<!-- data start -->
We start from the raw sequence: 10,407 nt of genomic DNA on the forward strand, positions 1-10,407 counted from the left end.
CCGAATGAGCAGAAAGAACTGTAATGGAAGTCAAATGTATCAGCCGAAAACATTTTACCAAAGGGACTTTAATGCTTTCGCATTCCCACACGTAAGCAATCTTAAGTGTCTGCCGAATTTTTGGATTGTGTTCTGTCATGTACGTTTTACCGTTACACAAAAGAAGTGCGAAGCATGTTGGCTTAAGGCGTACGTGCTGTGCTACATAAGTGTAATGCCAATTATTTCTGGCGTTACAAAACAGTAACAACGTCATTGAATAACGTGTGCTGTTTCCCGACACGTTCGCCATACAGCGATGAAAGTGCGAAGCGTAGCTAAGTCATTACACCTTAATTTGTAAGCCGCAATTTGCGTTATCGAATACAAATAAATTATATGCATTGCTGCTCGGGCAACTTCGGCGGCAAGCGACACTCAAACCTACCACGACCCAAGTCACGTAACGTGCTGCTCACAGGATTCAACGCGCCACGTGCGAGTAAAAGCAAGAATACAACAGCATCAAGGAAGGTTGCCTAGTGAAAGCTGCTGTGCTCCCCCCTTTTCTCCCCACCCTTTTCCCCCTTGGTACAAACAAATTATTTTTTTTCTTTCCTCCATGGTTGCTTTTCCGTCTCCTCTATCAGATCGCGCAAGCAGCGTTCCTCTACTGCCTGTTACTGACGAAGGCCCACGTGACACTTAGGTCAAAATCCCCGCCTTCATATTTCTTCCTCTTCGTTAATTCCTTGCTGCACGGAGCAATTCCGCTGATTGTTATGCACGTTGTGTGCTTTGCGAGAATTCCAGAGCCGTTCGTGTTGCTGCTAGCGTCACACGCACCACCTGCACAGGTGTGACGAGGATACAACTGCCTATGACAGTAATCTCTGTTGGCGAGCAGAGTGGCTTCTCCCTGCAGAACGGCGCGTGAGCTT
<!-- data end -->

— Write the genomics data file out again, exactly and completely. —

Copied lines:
We start from the raw sequence: 10,407 nt of genomic DNA on the forward strand, positions 1-10,407 counted from the left end.
CCGAATGAGCAGAAAGAACTGTAATGGAAGTCAAATGTATCAGCCGAAAACATTTTACCAAAGGGACTTTAATGCTTTCGCATTCCCACACGTAAGCAATCTTAAGTGTCTGCCGAATTTTTGGATTGTGTTCTGTCATGTACGTTTTACCGTTACACAAAAGAAGTGCGAAGCATGTTGGCTTAAGGCGTACGTGCTGTGCTACATAAGTGTAATGCCAATTATTTCTGGCGTTACAAAACAGTAACAACGTCATTGAATAACGTGTGCTGTTTCCCGACACGTTCGCCATACAGCGATGAAAGTGCGAAGCGTAGCTAAGTCATTACACCTTAATTTGTAAGCCGCAATTTGCGTTATCGAATACAAATAAATTATATGCATTGCTGCTCGGGCAACTTCGGCGGCAAGCGACACTCAAACCTACCACGACCCAAGTCACGTAACGTGCTGCTCACAGGATTCAACGCGCCACGTGCGAGTAAAAGCAAGAATACAACAGCATCAAGGAAGGTTGCCTAGTGAAAGCTGCTGTGCTCCCCCCTTTTCTCCCCACCCTTTTCCCCCTTGGTACAAACAAATTATTTTTTTTCTTTCCTCCATGGTTGCTTTTCCGTCTCCTCTATCAGATCGCGCAAGCAGCGTTCCTCTACTGCCTGTTACTGACGAAGGCCCACGTGACACTTAGGTCAAAATCCCCGCCTTCATATTTCTTCCTCTTCGTTAATTCCTTGCTGCACGGAGCAATTCCGCTGATTGTTATGCACGTTGTGTGCTTTGCGAGAATTCCAGAGCCGTTCGTGTTGCTGCTAGCGTCACACGCACCACCTGCACAGGTGTGACGAGGATACAACTGCCTATGACAGTAATCTCTGTTGGCGAGCAGAGTGGCTTCTCCCTGCAGAACGGCGCGTGAGCTT